Aloha! I’d love to tell you about the medicine in my yard right now, but I am not in my yard right now. I’m on the lush, green, fertile island of Kauai, the garden isle of the Hawaiian Islands. The place where the flora is so green you think a dinosaur may pop out at any moment and the soil so mineral rich that it is actually red, from oxidized iron in the soil.
Yesterday, after landing and rushing to the beach to get the boys toes in the water I spied a collection of white tent tops and some people walking to their cars with bags of produce. We stopped and I gathered all my cash and we found the Kapa’a farmers market in it’s last few minutes of operation. I wandered from stall to stall, filling my bags as I went. So much deliciousness.
Grapefruit, apple bananas, thai bananas, papaya, avocados, dragonfruit, greens galore, carrots, radishes, beans, tomatoes, fresh turmeric root, fresh ginger root, and the topic of today’s post… purslane.
I have to say, out of sheer interest and before undertaking my current herbal program, I have been unofficially studying nutrition and medicine and food as medicine for years. Actually, a good decade. Wandering thru a market that has a completely different growing climate than mine and actually knowing the foods was quite a thrill. I picked up a bundle of purple, serrated edges leaves… shisho? I confirm with the farmer. He nods, surprised this (obvious) tourist knows these foods. Purslane? I ask. Moringa? Yep. Turmeric? Yep. Feels good, years of haphazard learning paying off. Feels good to be in my element with real, genuine food. Not the sterilized, homogenized, fluorescent lit, air conditioned produce section of the grocery store.
So to purslane. This beautiful, beautiful, noxious weed. Yes, I am being sarcastic, but seriously though...
Purslane is considered a noxious weed, another side note, in my observation “noxious weeds” are often the epitome of the exact plants that humans desperately need to support our ever diminishing nutritional health. Nettles - noxious weeds, milk thistle - noxious weeds, oneseed hawthorn - noxious weed… you get my drift? In my humble opinion I would say that Mother Nature, being exceptionally more intentional than we could ever hope to be, has been throwing us the plants that we collectively need most, in excess so we can all have some. She has a way of supporting the needs of the species at risk. Purslane has more omega-3’s than any green plant, nettles are a full spectrum superfood and are especially mineral rich, milk thistle supports regeneration of liver cells in a one-of-a-kind way, hawthorn is an all encompassing cardiac medicine that is useful for all components of heart disease. Perhaps instead of spraying these plants we should consume them?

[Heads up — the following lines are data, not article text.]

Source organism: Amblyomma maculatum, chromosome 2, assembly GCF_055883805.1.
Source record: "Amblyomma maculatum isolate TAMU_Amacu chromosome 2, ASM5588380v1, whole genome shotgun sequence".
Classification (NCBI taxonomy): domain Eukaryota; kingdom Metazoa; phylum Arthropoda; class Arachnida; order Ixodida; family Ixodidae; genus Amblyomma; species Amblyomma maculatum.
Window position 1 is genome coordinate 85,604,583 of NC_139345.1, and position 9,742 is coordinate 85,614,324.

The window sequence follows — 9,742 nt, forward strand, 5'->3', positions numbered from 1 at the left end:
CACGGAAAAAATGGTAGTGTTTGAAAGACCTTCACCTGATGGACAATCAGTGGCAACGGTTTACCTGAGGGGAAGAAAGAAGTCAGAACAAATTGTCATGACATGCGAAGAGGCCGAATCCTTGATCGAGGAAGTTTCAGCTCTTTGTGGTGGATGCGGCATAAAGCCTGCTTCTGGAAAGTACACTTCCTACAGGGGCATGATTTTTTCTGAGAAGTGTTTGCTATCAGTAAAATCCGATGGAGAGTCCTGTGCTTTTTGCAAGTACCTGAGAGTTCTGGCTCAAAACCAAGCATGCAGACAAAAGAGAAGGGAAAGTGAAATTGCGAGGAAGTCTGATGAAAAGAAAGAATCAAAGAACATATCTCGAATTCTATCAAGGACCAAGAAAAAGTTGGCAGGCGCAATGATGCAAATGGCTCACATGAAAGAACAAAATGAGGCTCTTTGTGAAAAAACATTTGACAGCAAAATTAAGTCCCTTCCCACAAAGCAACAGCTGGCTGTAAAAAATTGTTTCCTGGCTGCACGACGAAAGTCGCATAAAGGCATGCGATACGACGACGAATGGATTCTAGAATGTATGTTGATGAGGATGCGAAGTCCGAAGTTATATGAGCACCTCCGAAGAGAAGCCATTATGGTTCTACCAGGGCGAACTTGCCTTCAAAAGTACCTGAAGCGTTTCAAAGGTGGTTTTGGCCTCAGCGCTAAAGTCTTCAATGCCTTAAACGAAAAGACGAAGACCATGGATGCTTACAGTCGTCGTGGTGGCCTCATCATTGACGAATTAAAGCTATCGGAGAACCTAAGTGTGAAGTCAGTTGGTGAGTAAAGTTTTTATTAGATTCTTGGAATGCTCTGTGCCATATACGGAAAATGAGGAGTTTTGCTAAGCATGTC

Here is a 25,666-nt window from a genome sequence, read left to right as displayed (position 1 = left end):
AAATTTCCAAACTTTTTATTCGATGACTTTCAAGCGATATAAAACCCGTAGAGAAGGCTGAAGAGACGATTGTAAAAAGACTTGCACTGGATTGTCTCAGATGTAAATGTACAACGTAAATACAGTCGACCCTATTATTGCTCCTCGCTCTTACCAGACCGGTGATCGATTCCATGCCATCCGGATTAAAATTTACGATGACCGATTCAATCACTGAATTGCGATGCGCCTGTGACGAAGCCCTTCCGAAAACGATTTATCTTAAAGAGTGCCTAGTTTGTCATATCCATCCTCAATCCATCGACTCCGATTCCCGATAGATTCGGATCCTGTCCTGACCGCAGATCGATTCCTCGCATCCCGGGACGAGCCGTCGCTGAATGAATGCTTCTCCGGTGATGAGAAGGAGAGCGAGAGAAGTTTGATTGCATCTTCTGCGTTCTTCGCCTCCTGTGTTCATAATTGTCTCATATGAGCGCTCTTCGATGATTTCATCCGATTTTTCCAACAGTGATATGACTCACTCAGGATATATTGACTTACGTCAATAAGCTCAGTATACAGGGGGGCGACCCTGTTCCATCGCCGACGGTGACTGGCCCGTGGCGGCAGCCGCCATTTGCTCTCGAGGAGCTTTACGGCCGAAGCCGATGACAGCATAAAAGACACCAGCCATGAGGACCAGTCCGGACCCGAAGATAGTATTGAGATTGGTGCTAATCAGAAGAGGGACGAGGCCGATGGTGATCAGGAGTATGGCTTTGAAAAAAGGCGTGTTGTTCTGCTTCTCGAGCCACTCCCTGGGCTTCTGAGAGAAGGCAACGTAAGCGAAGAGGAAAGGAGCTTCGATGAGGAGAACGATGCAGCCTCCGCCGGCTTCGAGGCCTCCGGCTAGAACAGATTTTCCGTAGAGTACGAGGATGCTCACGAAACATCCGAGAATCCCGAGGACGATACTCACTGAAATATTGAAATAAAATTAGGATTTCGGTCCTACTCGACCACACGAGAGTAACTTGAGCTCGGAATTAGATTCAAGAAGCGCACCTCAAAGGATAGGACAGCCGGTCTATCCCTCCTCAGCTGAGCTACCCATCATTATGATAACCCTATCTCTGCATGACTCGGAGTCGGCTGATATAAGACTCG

Purslane: fleshy, succulent leaves that have an ever so slight lemony tartness. Purslane is drought tolerant and loves rocky soils, it multiplies readily and once you have it, you may just need to embrace it. I certainly would recommend embracing it in the form of consuming it.
Rich in omega-3 fatty acids, a source of melatonin, exceptionally high in beta-carotene and vitamin E, vitamin C, B-complex, and minerals including iron, magnesium, calcium, potassium, and manganese.
Medicinally, it is used to soothe burns, treat headaches, stomachaches, coughs, and arthritis. I don’t know the specifics of how it is used in these ways. As a herbalist I am trained in the herbs that are exceptionally effective for these ailments - meaning I would probably recommend other herbs for all of these conditions. That said, I have found that the underlying tone of most medical conditions is the theme of nutrient deficiency, especially fatty acids, vitamin A, vitamin B’s, and minerals, something superfoods like purslane address. So to suggest that consuming it could help with these conditions makes total sense to me.
When I go out for my run in the morning I will be looking for purslane. Medicine really is all around us, no matter where we are. #medicineinourmidst